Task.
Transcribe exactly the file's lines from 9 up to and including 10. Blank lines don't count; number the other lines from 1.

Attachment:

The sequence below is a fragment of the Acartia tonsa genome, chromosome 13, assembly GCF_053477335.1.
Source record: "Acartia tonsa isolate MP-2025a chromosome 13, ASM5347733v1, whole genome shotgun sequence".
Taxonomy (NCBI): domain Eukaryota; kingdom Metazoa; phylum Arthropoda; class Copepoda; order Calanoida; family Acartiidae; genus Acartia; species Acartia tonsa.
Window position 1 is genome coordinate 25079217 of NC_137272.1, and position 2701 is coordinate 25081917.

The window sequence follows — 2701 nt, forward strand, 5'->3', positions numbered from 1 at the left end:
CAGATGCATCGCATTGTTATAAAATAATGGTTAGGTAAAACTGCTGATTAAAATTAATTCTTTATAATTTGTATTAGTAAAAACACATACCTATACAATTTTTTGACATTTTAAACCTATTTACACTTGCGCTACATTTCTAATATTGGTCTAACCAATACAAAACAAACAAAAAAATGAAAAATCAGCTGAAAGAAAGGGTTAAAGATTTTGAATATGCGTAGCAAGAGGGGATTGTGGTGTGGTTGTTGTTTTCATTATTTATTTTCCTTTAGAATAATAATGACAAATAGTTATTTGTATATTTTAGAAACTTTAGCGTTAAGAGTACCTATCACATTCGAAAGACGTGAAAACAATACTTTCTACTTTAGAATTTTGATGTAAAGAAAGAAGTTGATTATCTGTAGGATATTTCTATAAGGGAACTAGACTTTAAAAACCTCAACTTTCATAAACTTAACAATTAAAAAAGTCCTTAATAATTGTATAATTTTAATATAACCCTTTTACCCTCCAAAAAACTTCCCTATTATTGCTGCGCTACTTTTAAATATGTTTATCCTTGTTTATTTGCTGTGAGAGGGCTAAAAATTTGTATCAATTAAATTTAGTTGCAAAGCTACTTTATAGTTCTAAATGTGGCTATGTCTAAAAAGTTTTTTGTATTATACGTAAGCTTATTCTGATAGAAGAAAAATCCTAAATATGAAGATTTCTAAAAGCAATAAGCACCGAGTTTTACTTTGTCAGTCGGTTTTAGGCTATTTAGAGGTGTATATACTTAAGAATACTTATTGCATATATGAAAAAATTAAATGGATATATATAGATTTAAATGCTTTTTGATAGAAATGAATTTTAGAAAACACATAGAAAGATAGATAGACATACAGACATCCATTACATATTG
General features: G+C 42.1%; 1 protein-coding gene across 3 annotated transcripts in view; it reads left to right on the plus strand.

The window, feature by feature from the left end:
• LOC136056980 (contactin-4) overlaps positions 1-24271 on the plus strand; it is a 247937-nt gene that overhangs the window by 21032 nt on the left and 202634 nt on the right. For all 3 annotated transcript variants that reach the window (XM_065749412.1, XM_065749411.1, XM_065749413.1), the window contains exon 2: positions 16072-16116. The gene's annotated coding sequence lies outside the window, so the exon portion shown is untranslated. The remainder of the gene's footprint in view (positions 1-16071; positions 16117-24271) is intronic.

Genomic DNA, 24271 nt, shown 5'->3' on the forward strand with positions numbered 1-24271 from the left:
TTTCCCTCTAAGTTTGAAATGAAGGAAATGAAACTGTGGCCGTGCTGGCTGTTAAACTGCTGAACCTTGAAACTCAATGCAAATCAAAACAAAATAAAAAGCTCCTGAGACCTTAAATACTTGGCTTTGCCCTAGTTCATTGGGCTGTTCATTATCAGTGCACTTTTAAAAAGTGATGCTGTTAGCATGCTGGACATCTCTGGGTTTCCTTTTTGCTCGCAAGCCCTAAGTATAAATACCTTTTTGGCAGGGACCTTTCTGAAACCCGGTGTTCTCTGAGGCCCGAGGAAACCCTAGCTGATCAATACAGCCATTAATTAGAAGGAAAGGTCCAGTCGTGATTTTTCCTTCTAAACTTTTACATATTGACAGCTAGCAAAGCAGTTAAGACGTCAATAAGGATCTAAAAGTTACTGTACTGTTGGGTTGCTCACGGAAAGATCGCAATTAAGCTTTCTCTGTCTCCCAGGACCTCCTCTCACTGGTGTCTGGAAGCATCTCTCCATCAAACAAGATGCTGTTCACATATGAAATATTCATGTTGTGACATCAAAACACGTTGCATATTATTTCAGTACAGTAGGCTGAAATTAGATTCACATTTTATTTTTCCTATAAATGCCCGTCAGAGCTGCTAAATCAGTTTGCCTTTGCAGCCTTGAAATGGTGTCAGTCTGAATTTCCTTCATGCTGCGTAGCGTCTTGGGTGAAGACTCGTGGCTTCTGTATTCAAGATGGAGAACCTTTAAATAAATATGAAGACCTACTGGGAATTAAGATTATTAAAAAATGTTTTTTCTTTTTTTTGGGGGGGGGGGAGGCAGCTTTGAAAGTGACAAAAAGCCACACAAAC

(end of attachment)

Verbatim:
• LOC136056980 (contactin-4) overlaps positions 1-24271 on the plus strand; it is a 247937-nt gene that overhangs the window by 21032 nt on the left and 202634 nt on the right. For all 3 annotated transcript variants that reach the window (XM_065749412.1, XM_065749411.1, XM_065749413.1), the window contains exon 2: positions 16072-16116. The gene's annotated coding sequence lies outside the window, so the exon portion shown is untranslated. The remainder of the gene's footprint in view (positions 1-16071; positions 16117-24271) is intronic.

Genomic DNA, 24271 nt, shown 5'->3' on the forward strand with positions numbered 1-24271 from the left: